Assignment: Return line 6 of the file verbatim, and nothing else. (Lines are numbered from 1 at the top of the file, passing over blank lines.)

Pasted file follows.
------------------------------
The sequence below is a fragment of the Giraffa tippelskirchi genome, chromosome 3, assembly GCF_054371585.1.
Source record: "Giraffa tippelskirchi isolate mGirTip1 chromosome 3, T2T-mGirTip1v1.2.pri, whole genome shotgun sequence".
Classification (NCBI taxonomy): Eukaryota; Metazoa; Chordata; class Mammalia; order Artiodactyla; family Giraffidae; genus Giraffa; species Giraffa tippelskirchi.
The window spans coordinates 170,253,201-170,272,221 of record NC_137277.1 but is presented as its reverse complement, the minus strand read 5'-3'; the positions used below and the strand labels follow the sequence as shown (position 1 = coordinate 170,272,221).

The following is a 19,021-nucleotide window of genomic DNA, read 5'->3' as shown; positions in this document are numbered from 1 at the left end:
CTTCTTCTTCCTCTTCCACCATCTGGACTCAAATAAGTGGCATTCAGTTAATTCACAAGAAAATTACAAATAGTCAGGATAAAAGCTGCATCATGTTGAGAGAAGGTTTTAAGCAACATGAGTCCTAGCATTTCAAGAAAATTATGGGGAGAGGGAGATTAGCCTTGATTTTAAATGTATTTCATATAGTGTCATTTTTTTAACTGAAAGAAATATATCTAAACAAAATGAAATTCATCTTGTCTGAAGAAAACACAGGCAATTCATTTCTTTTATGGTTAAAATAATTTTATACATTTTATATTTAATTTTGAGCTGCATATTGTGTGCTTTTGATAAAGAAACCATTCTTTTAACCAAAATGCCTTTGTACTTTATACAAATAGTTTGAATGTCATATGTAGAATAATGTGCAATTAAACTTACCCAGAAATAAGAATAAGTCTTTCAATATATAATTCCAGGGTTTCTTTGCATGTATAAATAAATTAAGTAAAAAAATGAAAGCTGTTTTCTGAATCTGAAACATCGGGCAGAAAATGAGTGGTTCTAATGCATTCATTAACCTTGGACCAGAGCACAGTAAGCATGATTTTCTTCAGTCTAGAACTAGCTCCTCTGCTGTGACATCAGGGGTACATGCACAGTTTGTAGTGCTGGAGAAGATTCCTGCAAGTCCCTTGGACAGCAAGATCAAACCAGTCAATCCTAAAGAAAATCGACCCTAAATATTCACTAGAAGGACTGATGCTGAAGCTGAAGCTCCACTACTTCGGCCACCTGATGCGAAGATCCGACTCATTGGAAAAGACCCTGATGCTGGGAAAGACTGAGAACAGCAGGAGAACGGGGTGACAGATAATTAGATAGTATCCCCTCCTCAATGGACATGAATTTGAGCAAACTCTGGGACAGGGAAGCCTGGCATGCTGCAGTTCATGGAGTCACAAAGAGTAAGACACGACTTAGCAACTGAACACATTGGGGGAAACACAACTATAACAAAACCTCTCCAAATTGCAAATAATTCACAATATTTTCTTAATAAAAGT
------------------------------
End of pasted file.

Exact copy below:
CTTCTTCTTCCTCTTCCACCATCTGGACTCAAATAAGTGGCATTCAGTTAATTCACAAGAAAATTACAAATAGTCAGGATAAAAGCTGCATCATGTTGAGAGAAGGTTTTAAGCAACATGAGTCCTAGCATTTCAAGAAAATTATGGGGAGAGGGAGATTAGCCTTGATTTTAAATGTATTTCATATAGTGTCATTTTTTTAACTGAAAGAAATATATCTAAACAAAATGAAATTCATCTTGTCTGAAGAAAACACAGGCAATTCATTTCTTTTATGGTTAAAATAATTTTATACATTTTATATTTAATTTTGAGCTGCATATTGTGTGCTTTTGATAAAGAAACCATTCTTTTAACCAAAATGCCTTTGTACTTTATACAAATAGTTTGAATGTCATATGTAGAATAATGTGCAATTAAACTTACCCAGAAATAAGAATAAGTCTTTCAATATATAATTCCAGGGTTTCTTTGCATGTATAAATAAATTAAGTAAAAAAATGAAAGCTGTTTTCTGAATCTGAAACATCGGGCAGAAAATGAGTGGTTCTAATGCATTCATTAACCTTGGACCAGAGCACAGTAAGCATGATTTTCTTCAGTCTAGAACTAGCTCCTCTGCTGTGACATCAGGGGTACATGCACAGTTTGTAGTGCTGGAGAAGATTCCTGCAAGTCCCTTGGACAGCAAGATCAAACCAGTCAATCCTAAAGAAAATCGACCCTAAATATTCACTAGAAGGACTGATGCTGAAGCTGAAGCTCCACTACTTCGGCCACCTGATGCGAAGATCCGACTCATTGGAAAAGACCCTGATGCTGGGAAAGACTGAGAACAGCAGGAGAACGGGGTGACAGATAATTAGATAGTATCCCCTCCTCAATGGACATGAATTTGAGCAAACTCTGGGACAGGGAAGCCTGGCATGCTGCAGTTCATGGAGTCACAAAGAGTAAGACACGACTTAGCAACTGAACACATTGGGGGAAACACAACTATAACAAAACCTCTCCAAATTGCAAATAATTCACAATATTTTCTTAATAAAAGT